The American Platform Tennis Association are interested in ways to improve the design/build process from a costs/speed/maintenance/safety/enjoyment of play perspective.
Questions/concepts to be considered include:
1.Can a polymer-based or composite material be created with the following characteristics?
- Sufficient thermal conductivity to melt/dry the surface during active precipitation events
- Enough traction during rainy play so that foot doesn’t slip on the surface, BUT, not too much traction during dry play so that the foot locks on the surface”.
- Easier (less abrasive) on the body and less injurious during falls
- Less costly to install than current technologies (~75,000/court)
- Allow for multi-purpose court utilization throughout the year (pickleball, U10 tennis, volleyball, basketball, etc…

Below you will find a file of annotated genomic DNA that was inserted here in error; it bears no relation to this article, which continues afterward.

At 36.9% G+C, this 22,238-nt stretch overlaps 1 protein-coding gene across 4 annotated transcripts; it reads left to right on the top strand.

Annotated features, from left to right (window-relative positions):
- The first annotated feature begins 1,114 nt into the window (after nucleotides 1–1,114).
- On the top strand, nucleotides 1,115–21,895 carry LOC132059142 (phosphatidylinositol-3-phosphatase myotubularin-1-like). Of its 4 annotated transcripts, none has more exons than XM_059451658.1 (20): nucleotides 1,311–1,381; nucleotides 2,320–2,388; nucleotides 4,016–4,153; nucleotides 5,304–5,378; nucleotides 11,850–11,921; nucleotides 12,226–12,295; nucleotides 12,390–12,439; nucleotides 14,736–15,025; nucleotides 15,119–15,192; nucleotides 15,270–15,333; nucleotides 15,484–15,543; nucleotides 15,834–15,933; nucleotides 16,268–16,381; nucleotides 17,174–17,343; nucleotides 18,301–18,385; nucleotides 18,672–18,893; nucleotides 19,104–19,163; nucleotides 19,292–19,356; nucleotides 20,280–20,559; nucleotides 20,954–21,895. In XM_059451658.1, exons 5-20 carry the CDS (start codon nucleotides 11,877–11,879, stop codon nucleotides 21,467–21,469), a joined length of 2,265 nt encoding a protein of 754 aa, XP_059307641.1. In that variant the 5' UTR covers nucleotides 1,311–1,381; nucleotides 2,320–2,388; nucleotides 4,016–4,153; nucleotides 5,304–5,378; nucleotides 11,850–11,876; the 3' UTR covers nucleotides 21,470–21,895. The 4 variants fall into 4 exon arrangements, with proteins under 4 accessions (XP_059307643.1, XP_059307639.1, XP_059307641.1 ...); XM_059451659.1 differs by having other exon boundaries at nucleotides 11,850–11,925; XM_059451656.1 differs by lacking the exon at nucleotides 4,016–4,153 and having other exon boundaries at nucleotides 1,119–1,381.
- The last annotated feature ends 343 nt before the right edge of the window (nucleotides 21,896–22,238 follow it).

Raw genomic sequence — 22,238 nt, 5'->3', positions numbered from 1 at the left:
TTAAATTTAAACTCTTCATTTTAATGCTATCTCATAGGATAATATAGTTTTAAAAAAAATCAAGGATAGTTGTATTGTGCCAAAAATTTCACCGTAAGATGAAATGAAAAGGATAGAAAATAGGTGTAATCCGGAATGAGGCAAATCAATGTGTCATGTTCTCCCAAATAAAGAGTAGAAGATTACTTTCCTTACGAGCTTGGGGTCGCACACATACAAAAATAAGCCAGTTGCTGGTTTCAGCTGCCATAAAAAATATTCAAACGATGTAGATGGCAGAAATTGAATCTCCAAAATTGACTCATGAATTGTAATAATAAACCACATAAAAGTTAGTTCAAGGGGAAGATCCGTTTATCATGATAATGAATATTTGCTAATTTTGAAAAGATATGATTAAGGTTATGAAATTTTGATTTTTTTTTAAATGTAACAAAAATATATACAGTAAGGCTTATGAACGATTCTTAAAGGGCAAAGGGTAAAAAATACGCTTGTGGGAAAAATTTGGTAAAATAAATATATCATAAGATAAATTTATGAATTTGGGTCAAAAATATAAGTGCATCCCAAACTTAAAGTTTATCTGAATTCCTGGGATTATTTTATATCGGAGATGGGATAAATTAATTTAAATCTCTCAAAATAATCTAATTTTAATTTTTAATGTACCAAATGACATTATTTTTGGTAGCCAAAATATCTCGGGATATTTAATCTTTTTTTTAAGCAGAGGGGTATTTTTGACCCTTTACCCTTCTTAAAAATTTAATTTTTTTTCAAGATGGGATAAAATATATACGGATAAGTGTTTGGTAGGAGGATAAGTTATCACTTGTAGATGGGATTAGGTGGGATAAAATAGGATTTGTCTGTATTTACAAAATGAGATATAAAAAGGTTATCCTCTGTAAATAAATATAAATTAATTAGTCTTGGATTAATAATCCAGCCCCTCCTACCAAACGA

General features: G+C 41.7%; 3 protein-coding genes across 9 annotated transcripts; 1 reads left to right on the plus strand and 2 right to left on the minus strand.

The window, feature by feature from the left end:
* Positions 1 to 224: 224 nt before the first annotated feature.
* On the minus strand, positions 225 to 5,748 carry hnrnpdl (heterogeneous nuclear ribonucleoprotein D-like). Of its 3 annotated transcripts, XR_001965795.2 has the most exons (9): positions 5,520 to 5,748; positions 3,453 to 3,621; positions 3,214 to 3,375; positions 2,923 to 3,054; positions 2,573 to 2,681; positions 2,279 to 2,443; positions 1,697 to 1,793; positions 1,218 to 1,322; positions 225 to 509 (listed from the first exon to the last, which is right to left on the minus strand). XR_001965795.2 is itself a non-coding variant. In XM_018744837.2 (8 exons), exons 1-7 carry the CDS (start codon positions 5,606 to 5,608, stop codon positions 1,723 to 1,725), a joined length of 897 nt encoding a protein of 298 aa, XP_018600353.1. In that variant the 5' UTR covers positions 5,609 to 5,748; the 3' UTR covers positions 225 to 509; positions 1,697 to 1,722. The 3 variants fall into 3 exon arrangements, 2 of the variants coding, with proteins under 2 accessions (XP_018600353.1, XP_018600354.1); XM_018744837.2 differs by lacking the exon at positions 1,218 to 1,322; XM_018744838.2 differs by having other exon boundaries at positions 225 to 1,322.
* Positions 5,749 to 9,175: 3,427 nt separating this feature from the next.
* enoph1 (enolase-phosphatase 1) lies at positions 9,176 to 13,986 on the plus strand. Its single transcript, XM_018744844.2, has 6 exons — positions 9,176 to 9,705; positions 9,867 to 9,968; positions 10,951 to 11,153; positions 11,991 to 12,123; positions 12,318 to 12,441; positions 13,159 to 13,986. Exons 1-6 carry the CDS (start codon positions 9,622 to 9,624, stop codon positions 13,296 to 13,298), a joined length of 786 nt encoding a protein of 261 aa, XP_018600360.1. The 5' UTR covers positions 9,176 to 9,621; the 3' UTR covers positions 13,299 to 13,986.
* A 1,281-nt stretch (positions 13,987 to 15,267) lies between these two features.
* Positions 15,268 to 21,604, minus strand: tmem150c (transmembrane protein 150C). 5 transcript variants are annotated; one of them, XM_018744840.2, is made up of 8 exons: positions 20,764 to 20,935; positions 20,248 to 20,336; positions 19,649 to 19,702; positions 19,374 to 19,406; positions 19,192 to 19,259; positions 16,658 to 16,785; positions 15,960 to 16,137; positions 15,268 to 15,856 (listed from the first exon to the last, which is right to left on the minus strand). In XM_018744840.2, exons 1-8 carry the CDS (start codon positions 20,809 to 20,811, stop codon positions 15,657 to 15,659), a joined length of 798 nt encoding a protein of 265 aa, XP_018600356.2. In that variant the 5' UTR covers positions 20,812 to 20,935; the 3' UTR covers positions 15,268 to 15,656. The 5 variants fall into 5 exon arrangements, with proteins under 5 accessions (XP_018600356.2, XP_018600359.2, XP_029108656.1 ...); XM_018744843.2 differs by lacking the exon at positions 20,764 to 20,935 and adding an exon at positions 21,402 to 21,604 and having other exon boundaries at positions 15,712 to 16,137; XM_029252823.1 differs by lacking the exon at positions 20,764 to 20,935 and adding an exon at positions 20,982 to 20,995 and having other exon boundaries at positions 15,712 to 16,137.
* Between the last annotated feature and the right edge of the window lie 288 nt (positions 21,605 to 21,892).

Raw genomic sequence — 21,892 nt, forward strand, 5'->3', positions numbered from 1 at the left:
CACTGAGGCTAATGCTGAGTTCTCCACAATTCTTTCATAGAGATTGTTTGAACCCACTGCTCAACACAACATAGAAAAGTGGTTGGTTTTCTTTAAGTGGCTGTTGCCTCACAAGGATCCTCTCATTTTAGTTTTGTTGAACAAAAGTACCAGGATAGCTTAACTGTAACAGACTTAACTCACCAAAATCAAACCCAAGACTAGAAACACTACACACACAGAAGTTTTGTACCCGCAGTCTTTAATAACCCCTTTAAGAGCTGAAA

2.What improvements could be made to the current aluminum court surface?
- Textured during manufacture such that the highly abrasive grit material is no longer necessary?
- Can a standardized type and amount of anti-skid material be developed that takes into account “foot-lock?” Can we devise a formula to measure “foot-lock?”
- Can shock absorption be applied to make the surface easier on the body?
- Are there value engineering options to bring installation costs down?
3. What improvements can be made or other options to consider for court heating systems?
- More efficient system and less costly to install and maintain.
4. Other potential areas for improvement/cost savings that have not been highlighted
- LED court lights – can they be run on solar power? Other considerations?
- Chicken-wire walls (would utilizing a plexi-glass wall system like the sport of “padel” be an option?) See http://www.thepadelbox.com for information on Padel court construction.
- Snowboards made of something other than wood. Wood snowboards have to be repainted and replaced periodically.